P. Z. Myers goes after Templeton

He must have a long spoon that must eat with the devil.

—Shakespeare, Comedy of Errors


Over at Pharyngula, the indefatigable P. Z. has a thoughtful post about whether scientists should take money from The Templeton Foundation.

. . . How about an institution that hands out large grants with the expectation that the work will help reconcile science and religion, or that it will actually find evidence of a deity?

I’d class that with my third group, the funding source that wants a particular conclusion and can’t be trusted to be scrupulous about following the evidence where ever it may lead. They have an agenda, and it is one of the most corrupting and untrustworthy causes of all, religion. They already know the answer, and they only want to pay for results that can be interpreted to bolster their unsupportable claims. Even if they are not asking that anyone fake evidence, we know that any line of inquiry that leads away from their desired answer will be abandoned, even if it is leading to the right answer. They are antithetical to good science.

Such an organization exists: the Templeton Foundation. And, boy are they loaded, with a massive endowment and the willingness to throw large sums of money around. Scarily huge sums — the kind of money that will tempt even the most principled scientist to compromise a little bit. . .

. . .

Templeton is wily, though. They don’t make suggestions quite that blatant. Instead, they hand out money to scientists who they already know are sympathetic to their aims, who also want to see god in the universe. They also offer grants to scientific conferences, saying in essence, “Please include a discussion of the place of faith in science…you don’t have to agree with it, but you must be aware that it is important to many people,” and organizers take the money. They go to science magazines (like Seed) and buy ad space, just like Bio-Rad or Tanqueray Gin, and push their philosophy as if it belongs there. They blur the edges everywhere they can.

The devil’s seduction techniques are devious and subtle, but there’s no hiding what he ultimately wants. . . .

And, to my delight, P. Z. agrees with my decision to pass up on speaking at The World Science Festival because it is partly supported by Templeton.  Most of my atheistic colleagues are all in favor of speaking at this conference, using it as a platform to denounce accommodationism.  It’s nice to see that somebody at least understands why a scientist wouldn’t want to lend his/her name to a Templeton-funded endeavor.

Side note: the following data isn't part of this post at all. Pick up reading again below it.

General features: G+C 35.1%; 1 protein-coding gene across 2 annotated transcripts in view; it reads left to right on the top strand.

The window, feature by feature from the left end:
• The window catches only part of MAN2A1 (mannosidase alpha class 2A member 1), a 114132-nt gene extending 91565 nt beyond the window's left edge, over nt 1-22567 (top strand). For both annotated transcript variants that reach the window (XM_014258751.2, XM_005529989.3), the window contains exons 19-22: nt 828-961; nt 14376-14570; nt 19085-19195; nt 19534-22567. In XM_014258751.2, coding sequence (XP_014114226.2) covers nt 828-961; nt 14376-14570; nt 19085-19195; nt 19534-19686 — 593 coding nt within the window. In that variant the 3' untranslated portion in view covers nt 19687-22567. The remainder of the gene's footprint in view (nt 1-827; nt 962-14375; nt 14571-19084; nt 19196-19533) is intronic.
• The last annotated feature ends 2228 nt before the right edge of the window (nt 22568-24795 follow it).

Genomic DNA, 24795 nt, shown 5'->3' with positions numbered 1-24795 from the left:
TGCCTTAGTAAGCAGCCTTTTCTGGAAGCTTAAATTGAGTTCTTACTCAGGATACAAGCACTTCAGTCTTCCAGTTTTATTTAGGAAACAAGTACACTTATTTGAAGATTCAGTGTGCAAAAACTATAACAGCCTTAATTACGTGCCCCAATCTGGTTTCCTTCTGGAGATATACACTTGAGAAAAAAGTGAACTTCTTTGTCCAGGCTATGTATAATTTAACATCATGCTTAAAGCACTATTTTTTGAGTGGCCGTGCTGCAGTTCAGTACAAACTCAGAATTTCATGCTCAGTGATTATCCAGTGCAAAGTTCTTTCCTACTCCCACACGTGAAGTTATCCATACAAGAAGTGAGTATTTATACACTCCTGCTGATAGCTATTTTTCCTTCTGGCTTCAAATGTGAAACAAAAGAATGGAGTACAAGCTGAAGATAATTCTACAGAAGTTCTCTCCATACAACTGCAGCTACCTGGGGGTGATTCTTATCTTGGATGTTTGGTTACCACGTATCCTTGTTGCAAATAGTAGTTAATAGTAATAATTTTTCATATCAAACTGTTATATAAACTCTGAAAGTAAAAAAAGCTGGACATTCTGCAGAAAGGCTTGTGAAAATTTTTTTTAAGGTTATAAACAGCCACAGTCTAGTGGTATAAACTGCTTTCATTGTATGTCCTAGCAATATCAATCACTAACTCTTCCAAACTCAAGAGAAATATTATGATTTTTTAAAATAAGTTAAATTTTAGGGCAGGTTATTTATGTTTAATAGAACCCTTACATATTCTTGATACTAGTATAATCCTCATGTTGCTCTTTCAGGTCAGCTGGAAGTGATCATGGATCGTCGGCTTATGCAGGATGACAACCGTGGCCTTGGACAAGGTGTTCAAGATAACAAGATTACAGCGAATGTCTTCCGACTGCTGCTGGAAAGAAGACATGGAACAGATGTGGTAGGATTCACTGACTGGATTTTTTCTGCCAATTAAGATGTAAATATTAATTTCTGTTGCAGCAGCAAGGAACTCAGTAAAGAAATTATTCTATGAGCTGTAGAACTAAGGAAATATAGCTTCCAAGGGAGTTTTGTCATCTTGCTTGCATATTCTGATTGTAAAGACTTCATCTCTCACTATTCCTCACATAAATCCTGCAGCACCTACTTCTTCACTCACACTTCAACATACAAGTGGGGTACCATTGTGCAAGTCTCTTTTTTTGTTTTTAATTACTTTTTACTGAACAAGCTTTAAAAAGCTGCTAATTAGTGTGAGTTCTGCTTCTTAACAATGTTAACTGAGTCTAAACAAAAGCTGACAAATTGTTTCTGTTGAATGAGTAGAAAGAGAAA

5 Comments

  1. Posted May 8, 2009 at 10:32 am | Permalink

    Bravo for your refusing to sell your soul. Accepting money from bad sources is not neutral: it implicitly gives support to them.

  2. newenglandbob
    Posted May 8, 2009 at 10:40 am | Permalink

    This can be the beginning of a Tsunami. Maybe dozens of bloggers and thousands of scientist can start a bandwagon of disdain and refusal to have anything to do with the Templeton foundation.

  3. MelM
    Posted May 8, 2009 at 3:15 pm | Permalink

    Templeton should be kicked out of every legitimate scientific event. How did they get to be “Founding Donors” of WSF?

  4. santitafarella
    Posted May 9, 2009 at 9:07 am | Permalink

    Prof. Coyne:

    I’m an agnostic and on the pro-evolution side of things. Really I am.

    But I simply don’t get the demonizing of the Templeton Foundation, or why the very presence of the group at an event constitutes somehow a zero sum game to which you must refuse, in good conscience, to participate in. I read the Wikipidia article on the foundation, and then I look at the charged language Myers uses (devil, wily, push, devious, subtle, seduction)—and they just don’t add up.

    It sounds like psychological projection to me.

    I’ve never been a fan of Myers (I confess that). I didn’t like the way he arranged, for example, a video desecration of a Catholic host on the Internet. I thought it was juvenile, illiberal—and even iconoclastic (in the worst sense of that term).

    And once again, I think Myers is going overboard. Listening to Myers, you might think that the Templeton Foundation is being run by Goethe’s Mephistopheles.

    I think, Prof. Coyne, that you shouldn’t be too proud to have Myers’s endorsement of your position. If anything, it ought to give you pause.

    —Santi

    • Jim
      Posted May 9, 2009 at 12:38 pm | Permalink

      Santi – when did PZ ever “arrange a video desecration of a Catholic host” Do you always go around making things up?


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